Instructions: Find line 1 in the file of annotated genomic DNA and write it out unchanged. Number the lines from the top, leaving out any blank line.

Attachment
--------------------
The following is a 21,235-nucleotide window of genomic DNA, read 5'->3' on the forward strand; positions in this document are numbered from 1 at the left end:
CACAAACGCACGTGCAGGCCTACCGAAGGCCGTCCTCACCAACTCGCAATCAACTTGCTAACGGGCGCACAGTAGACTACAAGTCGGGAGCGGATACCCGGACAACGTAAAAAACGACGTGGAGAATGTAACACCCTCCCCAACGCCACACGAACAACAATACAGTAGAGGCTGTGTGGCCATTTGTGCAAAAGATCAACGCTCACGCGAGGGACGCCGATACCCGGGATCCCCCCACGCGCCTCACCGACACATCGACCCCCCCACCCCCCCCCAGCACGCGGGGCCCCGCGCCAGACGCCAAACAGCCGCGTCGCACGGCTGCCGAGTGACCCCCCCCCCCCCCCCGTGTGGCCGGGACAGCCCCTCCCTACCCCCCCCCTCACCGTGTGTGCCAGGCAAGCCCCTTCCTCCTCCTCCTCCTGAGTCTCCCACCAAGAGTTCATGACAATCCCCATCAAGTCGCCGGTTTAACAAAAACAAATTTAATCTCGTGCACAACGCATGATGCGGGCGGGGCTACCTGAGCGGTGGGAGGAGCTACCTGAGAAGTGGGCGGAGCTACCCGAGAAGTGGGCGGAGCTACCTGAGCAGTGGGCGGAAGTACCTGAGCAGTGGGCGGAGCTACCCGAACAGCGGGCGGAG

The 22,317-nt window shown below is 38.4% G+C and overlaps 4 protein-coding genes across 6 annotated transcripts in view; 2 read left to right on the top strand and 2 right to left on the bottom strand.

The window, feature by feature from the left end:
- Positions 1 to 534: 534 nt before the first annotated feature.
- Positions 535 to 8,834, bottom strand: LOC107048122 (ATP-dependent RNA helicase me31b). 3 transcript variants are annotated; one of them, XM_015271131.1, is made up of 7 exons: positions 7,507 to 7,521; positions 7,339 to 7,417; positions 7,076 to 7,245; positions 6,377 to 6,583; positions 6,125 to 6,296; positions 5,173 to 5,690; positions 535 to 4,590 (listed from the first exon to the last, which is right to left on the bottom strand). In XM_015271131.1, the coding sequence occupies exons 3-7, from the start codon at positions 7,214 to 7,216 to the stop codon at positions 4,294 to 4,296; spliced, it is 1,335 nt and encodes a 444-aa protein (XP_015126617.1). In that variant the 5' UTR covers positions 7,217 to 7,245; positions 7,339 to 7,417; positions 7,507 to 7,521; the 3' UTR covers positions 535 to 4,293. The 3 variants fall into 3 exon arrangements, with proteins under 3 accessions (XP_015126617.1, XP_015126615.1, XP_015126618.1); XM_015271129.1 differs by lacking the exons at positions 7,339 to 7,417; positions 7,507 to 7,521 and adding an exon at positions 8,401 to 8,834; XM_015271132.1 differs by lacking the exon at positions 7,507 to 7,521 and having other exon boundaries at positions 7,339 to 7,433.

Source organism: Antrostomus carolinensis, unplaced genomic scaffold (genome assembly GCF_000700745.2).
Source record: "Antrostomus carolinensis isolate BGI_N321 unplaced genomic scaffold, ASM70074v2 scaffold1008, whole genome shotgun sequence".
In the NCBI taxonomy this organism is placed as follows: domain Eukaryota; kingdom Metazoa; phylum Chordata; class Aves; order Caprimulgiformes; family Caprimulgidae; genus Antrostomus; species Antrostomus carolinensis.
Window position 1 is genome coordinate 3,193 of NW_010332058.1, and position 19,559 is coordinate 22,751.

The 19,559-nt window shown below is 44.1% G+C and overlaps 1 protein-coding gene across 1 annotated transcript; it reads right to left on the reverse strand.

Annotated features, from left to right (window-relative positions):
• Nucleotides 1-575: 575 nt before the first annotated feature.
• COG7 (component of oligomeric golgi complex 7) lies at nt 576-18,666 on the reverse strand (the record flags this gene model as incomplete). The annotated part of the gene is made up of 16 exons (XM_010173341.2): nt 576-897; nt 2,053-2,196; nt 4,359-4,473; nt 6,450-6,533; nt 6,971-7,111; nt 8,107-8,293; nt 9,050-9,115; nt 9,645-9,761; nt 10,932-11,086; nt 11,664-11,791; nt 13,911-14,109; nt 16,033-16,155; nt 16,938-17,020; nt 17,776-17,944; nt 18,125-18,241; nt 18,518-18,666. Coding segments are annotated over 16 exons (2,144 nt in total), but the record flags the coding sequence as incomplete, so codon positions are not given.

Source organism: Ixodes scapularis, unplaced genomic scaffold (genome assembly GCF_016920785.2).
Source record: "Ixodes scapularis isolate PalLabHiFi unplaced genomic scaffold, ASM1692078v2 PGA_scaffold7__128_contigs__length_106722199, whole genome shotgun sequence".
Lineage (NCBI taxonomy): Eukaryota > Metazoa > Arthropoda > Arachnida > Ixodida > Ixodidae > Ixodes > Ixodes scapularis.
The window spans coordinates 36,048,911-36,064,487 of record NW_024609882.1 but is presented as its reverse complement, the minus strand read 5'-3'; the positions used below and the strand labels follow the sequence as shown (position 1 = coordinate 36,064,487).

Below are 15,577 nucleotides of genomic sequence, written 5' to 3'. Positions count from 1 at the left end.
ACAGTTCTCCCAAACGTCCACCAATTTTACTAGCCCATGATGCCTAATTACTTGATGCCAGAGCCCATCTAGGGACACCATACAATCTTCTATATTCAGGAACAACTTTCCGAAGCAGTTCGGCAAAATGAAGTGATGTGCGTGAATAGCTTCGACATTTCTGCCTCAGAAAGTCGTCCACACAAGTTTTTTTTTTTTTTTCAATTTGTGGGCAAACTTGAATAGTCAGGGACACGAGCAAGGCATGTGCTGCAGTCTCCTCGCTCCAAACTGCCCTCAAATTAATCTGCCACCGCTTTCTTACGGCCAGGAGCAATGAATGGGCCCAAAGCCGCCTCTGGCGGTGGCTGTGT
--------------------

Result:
The following is a 21,235-nucleotide window of genomic DNA, read 5'->3' on the forward strand; positions in this document are numbered from 1 at the left end: